IBM Builds Linux Supercomputer to Speed the Search for Oil

IBM eServer System Enables WesternGeco to "See" Beneath the Earth's Surface, Saving Time and Money

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HOUSTON, TX - 25 May 2001: IBM today announced that a major seismic acquisition, processing, and reservoir imaging firm has selected a powerful

IBM (R) Linux (R) supercomputer to substantially increase its ability to assist oil companies in their search for new oil reserves hidden deep beneath the earth's surface. The supercomputer will power WesternGeco's sophisticated seismic imaging system and will be comprised of a cluster of 256 IBM eServer systems, all running Linux.

With the high cost of oil exploration, particularly the drilling effort, dry holes are not an option. That is why more companies are turning to sophisticated methods of seismic imaging that allow scientists to create detailed 3D maps of hidden oil and gas reservoirs before drilling starts.

"The use of IBM systems running Linux has greatly expanded our ability to provide oil companies with detailed images, or to assist oil companies in imaging potential drill sites," said Trevor Gatus, data processing manager of WesternGeco's Houston Land Processing Center. "With excellent performance, we are now able to more fully utilize our most technically demanding imaging routines to assist oil companies with their oil exploration efforts."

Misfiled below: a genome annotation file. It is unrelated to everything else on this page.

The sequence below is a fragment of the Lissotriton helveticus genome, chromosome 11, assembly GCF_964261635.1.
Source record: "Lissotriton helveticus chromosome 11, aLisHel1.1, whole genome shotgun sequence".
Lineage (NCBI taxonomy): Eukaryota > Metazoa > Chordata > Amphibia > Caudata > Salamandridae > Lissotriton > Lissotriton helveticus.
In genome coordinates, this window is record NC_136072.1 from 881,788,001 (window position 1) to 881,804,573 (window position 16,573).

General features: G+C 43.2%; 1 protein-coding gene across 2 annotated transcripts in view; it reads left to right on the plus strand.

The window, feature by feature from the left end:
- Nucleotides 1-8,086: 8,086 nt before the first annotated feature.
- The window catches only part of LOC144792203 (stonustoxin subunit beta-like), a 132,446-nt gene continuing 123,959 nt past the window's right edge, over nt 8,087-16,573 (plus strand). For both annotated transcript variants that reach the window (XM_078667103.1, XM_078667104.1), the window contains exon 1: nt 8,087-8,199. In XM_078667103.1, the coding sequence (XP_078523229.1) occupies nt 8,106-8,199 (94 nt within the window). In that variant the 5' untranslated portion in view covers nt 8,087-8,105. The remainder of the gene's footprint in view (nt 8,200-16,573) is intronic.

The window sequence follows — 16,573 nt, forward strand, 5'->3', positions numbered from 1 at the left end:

WesternGeco is not alone in its use of seismic imaging. As evidence to the technology's growing popularity, in 1989 only five percent of wells drilled in the Gulf of Mexico were based on seismic imaging. By 1996, that figure swelled to nearly 80 percent. Today, seismic imaging precedes virtually all drilling expeditions.

xSeries-based Linux clusters are highly scalable from 4 to 1024 processors and can be fully adapted to meet the high performance needs of the petroleum market. Linked by a fast network, the clusters can be easily managed from a single point of control and can act as either a single machine or a multiple node system. The cluster at WesternGeco is comprised of 256 eServer xSeries 330 systems, each powered by two 933 MHz Intel Pentium III processors.

"Even with the best techniques available, oil is difficult to find. Petroleum companies need to do everything they can to stack the odds in their favor when making million-dollar decisions on where drill," said Dave Turek, vice president, Linux emerging technologies, IBM. "Through the use of high-performance Linux clusters, companies like WesternGeco can image more area in less time."